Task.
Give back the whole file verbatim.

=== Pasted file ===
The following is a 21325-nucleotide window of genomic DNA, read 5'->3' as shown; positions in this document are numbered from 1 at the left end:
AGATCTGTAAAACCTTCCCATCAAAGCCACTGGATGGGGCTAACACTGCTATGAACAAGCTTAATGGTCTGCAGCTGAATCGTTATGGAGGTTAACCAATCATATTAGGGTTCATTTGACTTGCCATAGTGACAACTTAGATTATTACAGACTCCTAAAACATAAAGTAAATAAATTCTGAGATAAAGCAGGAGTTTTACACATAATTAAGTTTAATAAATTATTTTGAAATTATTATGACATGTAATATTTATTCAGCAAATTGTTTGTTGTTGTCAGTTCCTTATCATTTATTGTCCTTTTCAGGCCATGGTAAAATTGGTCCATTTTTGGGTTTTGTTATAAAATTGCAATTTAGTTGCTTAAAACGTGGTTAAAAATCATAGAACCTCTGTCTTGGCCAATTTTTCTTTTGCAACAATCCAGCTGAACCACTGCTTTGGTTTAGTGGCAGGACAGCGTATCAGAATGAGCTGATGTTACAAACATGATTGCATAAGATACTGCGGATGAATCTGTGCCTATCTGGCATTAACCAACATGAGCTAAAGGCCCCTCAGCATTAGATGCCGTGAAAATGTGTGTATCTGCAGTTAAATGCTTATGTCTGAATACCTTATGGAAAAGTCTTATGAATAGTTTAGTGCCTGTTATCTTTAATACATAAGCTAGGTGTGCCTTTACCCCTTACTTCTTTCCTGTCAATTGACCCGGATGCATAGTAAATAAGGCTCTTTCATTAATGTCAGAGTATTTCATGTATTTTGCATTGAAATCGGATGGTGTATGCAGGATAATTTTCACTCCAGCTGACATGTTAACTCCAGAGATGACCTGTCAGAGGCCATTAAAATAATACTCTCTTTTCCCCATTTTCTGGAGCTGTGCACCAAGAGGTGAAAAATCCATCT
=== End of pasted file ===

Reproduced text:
The following is a 21325-nucleotide window of genomic DNA, read 5'->3' as shown; positions in this document are numbered from 1 at the left end:
AGATCTGTAAAACCTTCCCATCAAAGCCACTGGATGGGGCTAACACTGCTATGAACAAGCTTAATGGTCTGCAGCTGAATCGTTATGGAGGTTAACCAATCATATTAGGGTTCATTTGACTTGCCATAGTGACAACTTAGATTATTACAGACTCCTAAAACATAAAGTAAATAAATTCTGAGATAAAGCAGGAGTTTTACACATAATTAAGTTTAATAAATTATTTTGAAATTATTATGACATGTAATATTTATTCAGCAAATTGTTTGTTGTTGTCAGTTCCTTATCATTTATTGTCCTTTTCAGGCCATGGTAAAATTGGTCCATTTTTGGGTTTTGTTATAAAATTGCAATTTAGTTGCTTAAAACGTGGTTAAAAATCATAGAACCTCTGTCTTGGCCAATTTTTCTTTTGCAACAATCCAGCTGAACCACTGCTTTGGTTTAGTGGCAGGACAGCGTATCAGAATGAGCTGATGTTACAAACATGATTGCATAAGATACTGCGGATGAATCTGTGCCTATCTGGCATTAACCAACATGAGCTAAAGGCCCCTCAGCATTAGATGCCGTGAAAATGTGTGTATCTGCAGTTAAATGCTTATGTCTGAATACCTTATGGAAAAGTCTTATGAATAGTTTAGTGCCTGTTATCTTTAATACATAAGCTAGGTGTGCCTTTACCCCTTACTTCTTTCCTGTCAATTGACCCGGATGCATAGTAAATAAGGCTCTTTCATTAATGTCAGAGTATTTCATGTATTTTGCATTGAAATCGGATGGTGTATGCAGGATAATTTTCACTCCAGCTGACATGTTAACTCCAGAGATGACCTGTCAGAGGCCATTAAAATAATACTCTCTTTTCCCCATTTTCTGGAGCTGTGCACCAAGAGGTGAAAAATCCATCT